“I began to follow a thread that led to increased awareness of the songbirds’ plight. With the help of friends like Bonnie Raitt, Jackson Browne and others, I was able to help take the issues to the public and by working with other organizations we have helped create an awareness that is growing and points up the faulty thinking in nonsustainable agricultural practices. By making sustainable purchases – in the case of coffee by purchasing shade-grown, organic and Fair Trade brands – we not only protect habitat but we help ensure fair, living wages for the people who grow our food. If we want to leave something for the generations to come, we must purchase wisely now.”

O’Keefe says he was “edged” back into recording by Nashville songwriter Jon Vezner, who had a digital recording system in his basement. Along with Kathy Mattea’s engineer, Mick Conley, they oversaw O’Keefe’s comeback LP, “Runnin’ From the Devil,” in 2000.

“There was a great sense of enthusiasm from all involved that made the recording process fun again,” O’Keefe said. “Miramar Recordings was a Seattle-based company that was in the process of reforming, and I wanted to work with a company I could have a more personal relationship with. Unfortunately, they went bankrupt not long after the release of ‘Runnin’ From the Devil’ and that, accompanied by some complications I had from a surgery gone awry, made touring problematic. Recording makes sense as an artistic endeavor because the process avails you the canvas to flesh out musical ideas. You need the promotion and production aspects to make it a success, however.”

O’Keefe comes full circle with his latest album, “Don’t Ask,” released in early June through Bicameral Recordings. With writing partner and longtime friend Bill Braun, O’Keefe is at his playful, witty and arty best.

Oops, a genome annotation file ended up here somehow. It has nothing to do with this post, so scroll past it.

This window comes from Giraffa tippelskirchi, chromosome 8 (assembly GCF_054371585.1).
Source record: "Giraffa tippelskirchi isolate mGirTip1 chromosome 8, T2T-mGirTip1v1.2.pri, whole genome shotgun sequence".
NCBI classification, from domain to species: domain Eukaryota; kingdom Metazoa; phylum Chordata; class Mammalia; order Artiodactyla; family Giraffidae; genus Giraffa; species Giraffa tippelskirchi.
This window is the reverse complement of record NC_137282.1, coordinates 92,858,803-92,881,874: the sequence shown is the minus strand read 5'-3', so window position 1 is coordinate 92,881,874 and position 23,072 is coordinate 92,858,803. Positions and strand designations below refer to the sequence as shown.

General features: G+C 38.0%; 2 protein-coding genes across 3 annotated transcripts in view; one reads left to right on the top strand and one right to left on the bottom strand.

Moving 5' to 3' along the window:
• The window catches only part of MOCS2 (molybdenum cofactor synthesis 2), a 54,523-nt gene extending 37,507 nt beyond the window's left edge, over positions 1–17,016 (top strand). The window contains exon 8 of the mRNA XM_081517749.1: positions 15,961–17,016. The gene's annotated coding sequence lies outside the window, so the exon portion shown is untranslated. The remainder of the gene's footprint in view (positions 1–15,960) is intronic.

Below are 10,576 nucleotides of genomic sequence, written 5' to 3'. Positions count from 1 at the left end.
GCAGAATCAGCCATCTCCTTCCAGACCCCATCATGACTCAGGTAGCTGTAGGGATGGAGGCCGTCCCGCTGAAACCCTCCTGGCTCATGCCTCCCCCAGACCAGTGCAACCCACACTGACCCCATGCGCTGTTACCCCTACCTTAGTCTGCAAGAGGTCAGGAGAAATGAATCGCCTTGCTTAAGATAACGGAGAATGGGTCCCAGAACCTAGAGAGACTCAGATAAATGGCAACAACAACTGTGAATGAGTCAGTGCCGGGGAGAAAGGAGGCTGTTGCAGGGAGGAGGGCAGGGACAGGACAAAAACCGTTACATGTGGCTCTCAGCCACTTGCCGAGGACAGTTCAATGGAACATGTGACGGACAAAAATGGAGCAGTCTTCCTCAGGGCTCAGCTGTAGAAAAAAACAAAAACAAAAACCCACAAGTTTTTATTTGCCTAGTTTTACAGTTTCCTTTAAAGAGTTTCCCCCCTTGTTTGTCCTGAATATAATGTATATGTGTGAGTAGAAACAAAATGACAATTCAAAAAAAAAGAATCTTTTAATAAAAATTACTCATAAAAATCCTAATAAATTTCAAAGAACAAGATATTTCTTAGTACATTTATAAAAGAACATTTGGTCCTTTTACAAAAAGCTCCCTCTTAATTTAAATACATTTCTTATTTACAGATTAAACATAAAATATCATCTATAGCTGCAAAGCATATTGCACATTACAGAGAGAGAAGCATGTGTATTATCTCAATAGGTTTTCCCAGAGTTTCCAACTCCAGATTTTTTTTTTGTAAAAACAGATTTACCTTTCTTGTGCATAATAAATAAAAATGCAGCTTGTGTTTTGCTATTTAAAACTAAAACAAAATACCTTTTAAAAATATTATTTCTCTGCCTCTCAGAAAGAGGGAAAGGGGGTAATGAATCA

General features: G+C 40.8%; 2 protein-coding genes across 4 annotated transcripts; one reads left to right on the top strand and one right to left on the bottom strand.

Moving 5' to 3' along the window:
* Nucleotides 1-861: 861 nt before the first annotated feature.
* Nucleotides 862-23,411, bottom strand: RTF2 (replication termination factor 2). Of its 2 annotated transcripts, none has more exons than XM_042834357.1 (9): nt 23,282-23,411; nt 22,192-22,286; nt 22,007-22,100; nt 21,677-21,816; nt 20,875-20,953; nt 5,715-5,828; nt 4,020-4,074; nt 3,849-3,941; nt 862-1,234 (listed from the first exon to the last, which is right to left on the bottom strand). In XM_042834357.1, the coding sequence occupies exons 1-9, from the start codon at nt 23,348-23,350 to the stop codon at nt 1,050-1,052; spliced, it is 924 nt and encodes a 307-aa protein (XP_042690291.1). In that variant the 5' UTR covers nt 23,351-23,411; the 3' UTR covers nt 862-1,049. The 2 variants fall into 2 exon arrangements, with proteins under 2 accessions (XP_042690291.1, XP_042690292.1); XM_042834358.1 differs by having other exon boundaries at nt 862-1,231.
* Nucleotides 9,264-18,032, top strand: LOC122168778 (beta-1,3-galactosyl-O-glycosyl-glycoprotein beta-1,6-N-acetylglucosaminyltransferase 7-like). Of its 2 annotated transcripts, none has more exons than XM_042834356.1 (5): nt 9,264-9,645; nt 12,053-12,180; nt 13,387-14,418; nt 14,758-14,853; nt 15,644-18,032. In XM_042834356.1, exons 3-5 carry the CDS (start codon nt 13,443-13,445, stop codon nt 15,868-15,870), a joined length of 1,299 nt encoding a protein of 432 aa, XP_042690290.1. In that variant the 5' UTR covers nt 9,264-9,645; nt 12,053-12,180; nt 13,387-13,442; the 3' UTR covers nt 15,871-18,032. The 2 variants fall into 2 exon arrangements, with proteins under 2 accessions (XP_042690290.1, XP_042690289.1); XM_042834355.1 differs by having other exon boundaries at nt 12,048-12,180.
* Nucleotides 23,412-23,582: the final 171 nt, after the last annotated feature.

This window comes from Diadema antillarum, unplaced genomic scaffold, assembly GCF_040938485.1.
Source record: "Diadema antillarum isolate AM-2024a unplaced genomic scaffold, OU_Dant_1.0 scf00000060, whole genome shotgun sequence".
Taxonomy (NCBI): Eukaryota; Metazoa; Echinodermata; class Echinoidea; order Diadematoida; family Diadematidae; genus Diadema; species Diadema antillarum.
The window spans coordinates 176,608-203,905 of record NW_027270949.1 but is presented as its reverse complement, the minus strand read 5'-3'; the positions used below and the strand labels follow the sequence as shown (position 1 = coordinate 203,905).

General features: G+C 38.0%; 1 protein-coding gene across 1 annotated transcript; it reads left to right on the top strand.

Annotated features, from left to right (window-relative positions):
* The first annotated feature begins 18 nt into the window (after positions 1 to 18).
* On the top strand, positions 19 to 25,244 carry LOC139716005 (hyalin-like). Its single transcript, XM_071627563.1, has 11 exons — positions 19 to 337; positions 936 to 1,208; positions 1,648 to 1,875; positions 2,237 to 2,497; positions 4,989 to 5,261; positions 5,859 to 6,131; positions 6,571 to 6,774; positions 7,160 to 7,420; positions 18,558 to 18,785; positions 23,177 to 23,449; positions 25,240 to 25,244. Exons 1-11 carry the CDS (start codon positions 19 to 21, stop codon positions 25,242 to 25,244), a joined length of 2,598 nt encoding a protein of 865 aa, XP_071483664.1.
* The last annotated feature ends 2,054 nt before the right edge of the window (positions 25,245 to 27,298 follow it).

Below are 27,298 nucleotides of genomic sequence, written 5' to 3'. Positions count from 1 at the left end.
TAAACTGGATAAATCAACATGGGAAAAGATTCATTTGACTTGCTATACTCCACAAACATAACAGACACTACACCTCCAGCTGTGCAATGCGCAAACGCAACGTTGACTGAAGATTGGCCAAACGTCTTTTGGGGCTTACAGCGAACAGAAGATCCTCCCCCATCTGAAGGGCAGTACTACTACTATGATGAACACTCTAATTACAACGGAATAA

“Like any recording I’ve ever made, the goal is to get as many people to listen and like the recording as possible. Very simple really,” he said. “We all want people to appreciate and authenticate our artistic endeavors. The ultimate goal, I’d guess, is to be allowed to continue the process. More canvas, more paint, and more people interested in purchasing the work.

“Through the miracle of modern electronics, it is available on the World Wide Web and it is getting heard all over the world. Not by millions, but hope springs. I’ve always believed that quality work will find its audience. Hey, look at that guy Van Gogh. If he’d lived long enough, he’d have been a very rich man.”

THE FIRST RECORD I EVER BOUGHT: “The first real and important record I ever bought was ‘Here’s Little Richard’ on Specialty. It’s one of the purest recordings ever made and is incendiary in its power. I saw Little Richard as a teenager and his show was magical and mysterious. The power that is in those early recordings has never been matched in rock ‘n’ roll.”

THE FIRST CONCERT I EVER WENT TO: “Again, I think the first concert – they were called shows then – I went to see was Little Richard, although in that same period I also saw Fats Domino and Gene Vincent, who were also artists that I found intriguing and compelling. They played at a roller rink in the small town I lived in and it was a seminal and long-influencing experience hearing and seeing them perform. I had all their recordings and they were magical beings to me.”

THE WORST JOB I’VE EVER HAD: “The worst job I ever had was working in the mail room at Boeing. I had shattered my femur in a motorcycle accident the year prior and was in constant pain. The mail room job required a great deal of time on my legs and considerable overtime that had to be worked. The pain became overwhelming one day, and I just walked out. Pain has been one of the constants that propelled me into a songwriting career and I suppose it’s an essential to art. Technique and understanding are the great palliatives as is the reward of the audience’s appreciation.”

ON THE WEB: Hear here.

BWF (before we forget): The Danny O’Keefe album discography – “Danny O’Keefe” (Cotillion, 1971); “O’Keefe” (Signpost/Atlantic, 1972); “Breezy Stories” (Atlantic, 1973); “So Long Harry Truman” (1975); “American Roulette” (Warner, 1977); “The Global Blues” (1979); “The Day to Day” (Coldwater, 1984); “Redux” (Beachwood/Chameleon, 1989); “Runnin’ From the Devil” (Miramar Recordings, 2000); “Don’t Ask” (Bicameral Recordings, 2003).